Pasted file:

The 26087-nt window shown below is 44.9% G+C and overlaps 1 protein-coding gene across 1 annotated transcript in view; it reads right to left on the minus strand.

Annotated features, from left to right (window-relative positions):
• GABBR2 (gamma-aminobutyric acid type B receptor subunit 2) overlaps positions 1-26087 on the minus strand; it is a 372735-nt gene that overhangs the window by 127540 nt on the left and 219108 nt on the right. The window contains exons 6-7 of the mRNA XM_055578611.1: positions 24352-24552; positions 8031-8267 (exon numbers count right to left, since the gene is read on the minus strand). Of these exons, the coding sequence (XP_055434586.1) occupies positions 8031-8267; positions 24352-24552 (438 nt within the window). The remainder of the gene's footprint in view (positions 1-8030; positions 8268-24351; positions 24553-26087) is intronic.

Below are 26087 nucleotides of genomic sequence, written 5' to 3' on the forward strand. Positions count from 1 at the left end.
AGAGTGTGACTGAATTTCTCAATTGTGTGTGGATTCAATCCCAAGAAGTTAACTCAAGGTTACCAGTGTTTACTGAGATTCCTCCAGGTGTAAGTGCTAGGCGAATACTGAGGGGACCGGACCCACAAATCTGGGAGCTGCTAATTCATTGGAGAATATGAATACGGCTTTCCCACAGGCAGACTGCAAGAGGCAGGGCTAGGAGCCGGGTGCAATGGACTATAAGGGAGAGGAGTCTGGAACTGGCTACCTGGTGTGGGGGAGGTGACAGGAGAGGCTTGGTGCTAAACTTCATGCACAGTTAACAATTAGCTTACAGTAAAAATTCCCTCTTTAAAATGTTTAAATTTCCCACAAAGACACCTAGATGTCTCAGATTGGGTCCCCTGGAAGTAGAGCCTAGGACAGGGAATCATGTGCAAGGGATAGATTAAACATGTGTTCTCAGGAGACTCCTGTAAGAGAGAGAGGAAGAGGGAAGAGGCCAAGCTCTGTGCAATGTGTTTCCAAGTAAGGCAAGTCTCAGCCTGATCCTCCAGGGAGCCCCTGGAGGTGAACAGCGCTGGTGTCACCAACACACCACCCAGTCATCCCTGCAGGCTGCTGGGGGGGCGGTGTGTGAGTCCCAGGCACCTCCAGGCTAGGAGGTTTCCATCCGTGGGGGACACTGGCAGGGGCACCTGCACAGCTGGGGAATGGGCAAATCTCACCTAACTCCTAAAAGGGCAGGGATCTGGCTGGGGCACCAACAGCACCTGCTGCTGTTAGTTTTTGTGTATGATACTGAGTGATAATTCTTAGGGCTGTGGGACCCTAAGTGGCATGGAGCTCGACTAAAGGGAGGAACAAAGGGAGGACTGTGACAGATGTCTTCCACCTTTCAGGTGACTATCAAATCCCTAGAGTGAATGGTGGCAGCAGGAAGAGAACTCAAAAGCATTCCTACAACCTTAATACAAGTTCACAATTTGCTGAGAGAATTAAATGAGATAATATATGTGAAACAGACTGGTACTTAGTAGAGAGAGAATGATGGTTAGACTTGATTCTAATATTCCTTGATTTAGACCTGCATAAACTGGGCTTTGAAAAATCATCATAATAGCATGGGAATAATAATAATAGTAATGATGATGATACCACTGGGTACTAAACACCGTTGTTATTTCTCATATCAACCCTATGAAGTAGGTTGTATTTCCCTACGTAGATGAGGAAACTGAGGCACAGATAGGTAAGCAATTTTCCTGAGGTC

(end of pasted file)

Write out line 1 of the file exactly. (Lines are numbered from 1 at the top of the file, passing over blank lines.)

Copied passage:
The 26087-nt window shown below is 44.9% G+C and overlaps 1 protein-coding gene across 1 annotated transcript in view; it reads right to left on the minus strand.